Source: GLAA

The arrest took place after authorities raided a farm in Calverton

A man has been arrested in Nottinghamshire on suspicion of gangmaster offences after a farm raid last Thursday.

The 41-year-old Belgian national was arrested on suspicion of supplying workers to the farm without a licence after an operation in Calverton on the afternoon of 12 October.

“We responded to intelligence indicating the alleged unlicensed supply of workers in the agricultural sector,” said Gangmasters & Labour Authority (GLAA) investigating officer Dale Walker.

“Anyone who supplies workers into this sector must be licensed by the GLAA.

“As an agency we are committed to enforcing a robust and effective licensing scheme so businesses are not undercut and workers receive all the rights they are entitled to by law.”

The suspect has been released on bail until December and investigations are ongoing.

Read more: Food and drink SMEs offered toolkit to tackle modern slavery

GLAA data in August showed an increase in reported cases of labour exploitation in the agriculture sector in the second quarter of the year (six in Q2 compared to five in Q1).

The sector accounted for 12% of all reports in that three-month period.

The most common exploitation types in UK farms were working long hours and feeling controlled, the GLAA report also noted. This was closely followed by inadequate pay.

Food and agriculture industries have come under increased scrutiny over the past two years due to a higher number of reports of labour exploitation in farms across the country.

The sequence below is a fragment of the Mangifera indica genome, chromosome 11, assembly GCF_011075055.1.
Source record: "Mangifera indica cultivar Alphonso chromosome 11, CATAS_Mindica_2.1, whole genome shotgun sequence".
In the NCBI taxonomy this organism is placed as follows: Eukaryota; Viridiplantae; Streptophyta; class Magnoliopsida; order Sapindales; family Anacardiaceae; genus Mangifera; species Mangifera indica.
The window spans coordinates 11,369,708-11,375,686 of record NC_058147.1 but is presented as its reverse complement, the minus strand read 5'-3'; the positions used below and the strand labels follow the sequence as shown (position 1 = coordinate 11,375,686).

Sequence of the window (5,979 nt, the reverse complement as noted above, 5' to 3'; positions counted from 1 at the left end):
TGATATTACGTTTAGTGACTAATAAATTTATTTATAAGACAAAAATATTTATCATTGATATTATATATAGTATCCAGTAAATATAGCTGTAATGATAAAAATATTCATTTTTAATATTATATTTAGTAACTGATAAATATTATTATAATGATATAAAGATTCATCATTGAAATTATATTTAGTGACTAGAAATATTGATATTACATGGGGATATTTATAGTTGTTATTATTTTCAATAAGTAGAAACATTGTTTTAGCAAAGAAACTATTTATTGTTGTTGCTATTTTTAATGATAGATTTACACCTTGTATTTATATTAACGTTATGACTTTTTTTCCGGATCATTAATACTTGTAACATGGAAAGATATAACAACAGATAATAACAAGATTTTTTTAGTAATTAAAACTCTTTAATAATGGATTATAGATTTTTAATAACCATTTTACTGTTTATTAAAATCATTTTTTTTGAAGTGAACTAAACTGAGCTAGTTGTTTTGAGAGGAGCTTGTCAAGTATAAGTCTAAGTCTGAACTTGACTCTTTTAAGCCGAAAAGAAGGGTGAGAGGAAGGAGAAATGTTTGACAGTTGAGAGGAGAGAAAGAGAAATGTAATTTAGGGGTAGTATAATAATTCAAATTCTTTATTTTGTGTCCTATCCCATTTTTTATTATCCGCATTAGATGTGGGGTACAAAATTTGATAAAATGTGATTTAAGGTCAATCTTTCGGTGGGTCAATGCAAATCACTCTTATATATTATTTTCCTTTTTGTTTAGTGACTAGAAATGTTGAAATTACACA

This has been linked to Britain leaving the EU in 2021, which resulted in a bigger influx of fruit and veg pickers from south Asian countries where practices like debt bondage are recurring.

Read more: Labour agencies to face supermarket scrutiny over exploitation claims

The home secretary Suella Braverman last week appointed the current deputy children’s commissioner Eleanor Lyons to fill the role of independent anti-slavery commissioner, which had been vacant for more than a year.

Lyons will take up the role in December. She said: “Modern slavery and human trafficking are abhorrent crimes. Our response must be focused on prosecuting those responsible, preventing further exploitation and protecting victims, particularly those least often heard.

“The independent anti-slavery commissioner was created to drive efforts forward and encourage best practice across the UK.

“I look forward to working constructively with stakeholders and building on the progress that has been made since the role was created. I am committed to a victim-centric approach and to ensuring that survivors’ experiences inform my work to effect meaningful change.”